- The Washington Times - Monday, May 4, 2015

President Obama on Monday took a shot at the media for its coverage of last week’s violence in Baltimore, saying news outlets too often focus only on looters and rioters rather than on those who are trying to solve the complex problems plaguing America’s cities.

In a speech at Lehman College in New York City, the president said lack of economic opportunity for young people of color in inner cities helped fuel the protests that have been seen in Baltimore, Ferguson, Missouri, and elsewhere across the country in recent months. Mr. Obama said it’s vital that the nation turn its attention to improving the lives of blacks and Latinos, particularly those in rough neighborhoods or trapped in failing schools.

But the president suggested that the news media contributes little to the broader debate and instead focuses on acts of violence.

“America’s future depends on us caring about about this. If we don’t, then we will just keep going through the same cycles,” the president said. “We ask police to go into communities where there is no hope. Eventually something happens because of the tensions between society and these communities and the police are just on the front lines of that. And people tweet outrage and the TV cameras come and they focus more on somebody setting fire to something or turning over a car than the peaceful protests and the thoughtful discussions that are taking place.”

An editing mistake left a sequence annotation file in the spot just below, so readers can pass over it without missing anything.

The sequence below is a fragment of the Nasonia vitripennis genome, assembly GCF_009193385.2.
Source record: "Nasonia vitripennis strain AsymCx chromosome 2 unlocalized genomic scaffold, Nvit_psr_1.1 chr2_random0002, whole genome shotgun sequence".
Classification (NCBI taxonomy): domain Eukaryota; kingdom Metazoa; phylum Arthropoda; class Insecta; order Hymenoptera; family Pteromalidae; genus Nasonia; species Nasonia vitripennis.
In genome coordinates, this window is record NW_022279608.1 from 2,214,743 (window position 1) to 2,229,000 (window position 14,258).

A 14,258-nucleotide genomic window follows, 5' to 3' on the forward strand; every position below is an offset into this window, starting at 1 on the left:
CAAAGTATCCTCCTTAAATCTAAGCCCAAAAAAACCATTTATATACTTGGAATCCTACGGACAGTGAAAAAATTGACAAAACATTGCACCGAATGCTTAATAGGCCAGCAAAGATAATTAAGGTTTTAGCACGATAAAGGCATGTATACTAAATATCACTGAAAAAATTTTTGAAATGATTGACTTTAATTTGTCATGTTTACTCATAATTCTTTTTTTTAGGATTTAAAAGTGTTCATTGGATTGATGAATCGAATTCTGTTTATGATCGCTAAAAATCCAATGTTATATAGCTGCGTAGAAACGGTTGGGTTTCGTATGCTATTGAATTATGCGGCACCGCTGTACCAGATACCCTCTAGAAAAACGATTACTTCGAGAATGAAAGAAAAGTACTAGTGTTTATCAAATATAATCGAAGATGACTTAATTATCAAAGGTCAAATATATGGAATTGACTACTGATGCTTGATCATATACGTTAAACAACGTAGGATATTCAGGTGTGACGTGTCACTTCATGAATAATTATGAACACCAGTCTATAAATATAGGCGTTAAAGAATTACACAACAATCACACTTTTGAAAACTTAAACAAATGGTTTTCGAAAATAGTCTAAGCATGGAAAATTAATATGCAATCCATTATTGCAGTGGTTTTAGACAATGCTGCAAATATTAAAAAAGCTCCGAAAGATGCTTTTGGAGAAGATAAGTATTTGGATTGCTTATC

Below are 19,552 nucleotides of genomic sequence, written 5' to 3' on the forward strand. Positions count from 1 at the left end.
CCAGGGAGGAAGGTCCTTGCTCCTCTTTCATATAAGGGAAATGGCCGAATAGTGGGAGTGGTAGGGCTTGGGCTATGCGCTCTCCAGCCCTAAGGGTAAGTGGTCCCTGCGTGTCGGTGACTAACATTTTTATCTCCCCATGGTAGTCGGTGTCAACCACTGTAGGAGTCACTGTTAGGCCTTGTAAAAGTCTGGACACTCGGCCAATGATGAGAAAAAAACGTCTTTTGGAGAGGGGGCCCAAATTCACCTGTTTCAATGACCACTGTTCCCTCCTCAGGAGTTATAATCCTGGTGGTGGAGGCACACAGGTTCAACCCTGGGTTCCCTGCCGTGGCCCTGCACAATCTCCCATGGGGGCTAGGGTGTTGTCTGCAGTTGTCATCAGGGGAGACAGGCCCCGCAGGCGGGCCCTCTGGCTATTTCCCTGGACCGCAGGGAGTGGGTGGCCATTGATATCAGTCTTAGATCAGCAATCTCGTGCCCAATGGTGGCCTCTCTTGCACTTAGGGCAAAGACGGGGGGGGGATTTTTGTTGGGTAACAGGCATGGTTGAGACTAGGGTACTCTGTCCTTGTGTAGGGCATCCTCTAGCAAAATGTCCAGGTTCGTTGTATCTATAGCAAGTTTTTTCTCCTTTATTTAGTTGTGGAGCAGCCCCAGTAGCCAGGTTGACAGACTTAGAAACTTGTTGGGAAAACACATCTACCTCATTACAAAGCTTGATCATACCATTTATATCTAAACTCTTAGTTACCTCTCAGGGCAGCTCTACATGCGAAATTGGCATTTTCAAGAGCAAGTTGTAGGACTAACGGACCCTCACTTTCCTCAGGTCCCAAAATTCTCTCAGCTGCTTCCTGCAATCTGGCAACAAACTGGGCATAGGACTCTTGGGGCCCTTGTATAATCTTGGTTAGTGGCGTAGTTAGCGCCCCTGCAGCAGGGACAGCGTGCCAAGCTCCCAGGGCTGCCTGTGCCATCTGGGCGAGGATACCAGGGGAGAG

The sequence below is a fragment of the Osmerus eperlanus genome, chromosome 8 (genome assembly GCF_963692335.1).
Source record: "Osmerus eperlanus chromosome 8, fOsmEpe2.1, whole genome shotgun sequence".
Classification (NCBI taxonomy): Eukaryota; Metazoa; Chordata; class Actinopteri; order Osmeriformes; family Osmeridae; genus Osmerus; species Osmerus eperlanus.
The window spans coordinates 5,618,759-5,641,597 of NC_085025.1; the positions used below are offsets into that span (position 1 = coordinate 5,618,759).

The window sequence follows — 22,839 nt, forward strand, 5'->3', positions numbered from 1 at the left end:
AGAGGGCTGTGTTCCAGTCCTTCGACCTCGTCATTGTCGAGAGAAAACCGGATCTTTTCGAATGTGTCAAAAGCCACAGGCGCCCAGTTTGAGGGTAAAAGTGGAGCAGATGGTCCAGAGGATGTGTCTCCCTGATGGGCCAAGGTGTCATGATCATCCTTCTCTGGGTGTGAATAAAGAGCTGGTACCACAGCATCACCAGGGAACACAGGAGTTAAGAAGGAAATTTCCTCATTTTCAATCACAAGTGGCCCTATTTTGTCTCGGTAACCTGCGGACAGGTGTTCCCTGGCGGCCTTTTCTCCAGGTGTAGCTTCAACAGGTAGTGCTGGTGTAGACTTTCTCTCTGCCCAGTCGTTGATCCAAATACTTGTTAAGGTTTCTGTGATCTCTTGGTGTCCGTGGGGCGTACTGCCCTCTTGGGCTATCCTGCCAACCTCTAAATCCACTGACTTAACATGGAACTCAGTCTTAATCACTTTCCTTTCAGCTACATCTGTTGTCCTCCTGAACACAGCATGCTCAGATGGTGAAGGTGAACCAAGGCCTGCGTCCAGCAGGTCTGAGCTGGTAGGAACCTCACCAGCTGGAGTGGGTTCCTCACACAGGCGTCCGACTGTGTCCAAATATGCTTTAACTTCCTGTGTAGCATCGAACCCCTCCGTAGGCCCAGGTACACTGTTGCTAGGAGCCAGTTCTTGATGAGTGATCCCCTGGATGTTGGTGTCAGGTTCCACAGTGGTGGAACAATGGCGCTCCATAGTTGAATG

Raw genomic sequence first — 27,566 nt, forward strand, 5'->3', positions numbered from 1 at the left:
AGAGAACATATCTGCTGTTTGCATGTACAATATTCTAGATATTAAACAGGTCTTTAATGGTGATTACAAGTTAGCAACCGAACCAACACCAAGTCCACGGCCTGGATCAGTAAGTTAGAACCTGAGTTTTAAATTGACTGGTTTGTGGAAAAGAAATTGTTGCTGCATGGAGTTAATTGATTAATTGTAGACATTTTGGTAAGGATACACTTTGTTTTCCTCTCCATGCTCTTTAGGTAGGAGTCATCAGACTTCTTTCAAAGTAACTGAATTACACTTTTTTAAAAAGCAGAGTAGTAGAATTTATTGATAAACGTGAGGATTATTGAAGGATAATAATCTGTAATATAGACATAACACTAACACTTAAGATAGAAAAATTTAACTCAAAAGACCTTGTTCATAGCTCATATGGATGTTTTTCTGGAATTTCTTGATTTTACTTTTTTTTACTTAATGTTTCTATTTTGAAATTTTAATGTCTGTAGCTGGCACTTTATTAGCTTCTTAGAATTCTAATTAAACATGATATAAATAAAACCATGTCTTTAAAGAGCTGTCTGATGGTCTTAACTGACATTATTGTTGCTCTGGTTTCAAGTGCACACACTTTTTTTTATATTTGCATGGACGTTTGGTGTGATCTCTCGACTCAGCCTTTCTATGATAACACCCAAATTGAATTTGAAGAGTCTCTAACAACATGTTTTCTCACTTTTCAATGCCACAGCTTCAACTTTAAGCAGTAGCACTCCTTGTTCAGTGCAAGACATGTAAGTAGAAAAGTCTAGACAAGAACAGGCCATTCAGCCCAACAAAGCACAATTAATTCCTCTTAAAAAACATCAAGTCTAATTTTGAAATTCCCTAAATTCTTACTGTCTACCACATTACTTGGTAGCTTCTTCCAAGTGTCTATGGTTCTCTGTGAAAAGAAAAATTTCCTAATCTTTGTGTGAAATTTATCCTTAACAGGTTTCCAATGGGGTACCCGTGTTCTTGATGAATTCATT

Mr. Obama spoke at an event unveiling the My Brother’s Keeper Alliance, a nonprofit spin-off of the president’s My Brother’s Keeper task force, designed to improve opportunity for young men of color. The alliance side of My Brother’s Keeper is comprised of top businesses and also includes athletes and entertainers.

The president said it is imperative the nation address the root causes of tension in urban areas, not just the symptoms.

“What kind of country do we want to be? It’s not enough to celebrate the ideals we’re built on,” he said. “Those can’t just be words on paper. The work of every generation is to make those ideals mean something concrete in the lives of our children, all of our children. And we don’t get there as long as kids in Baltimore or Ferguson or New York or Appalachia or the Mississippi Delta … believe their lives somehow mean less.”

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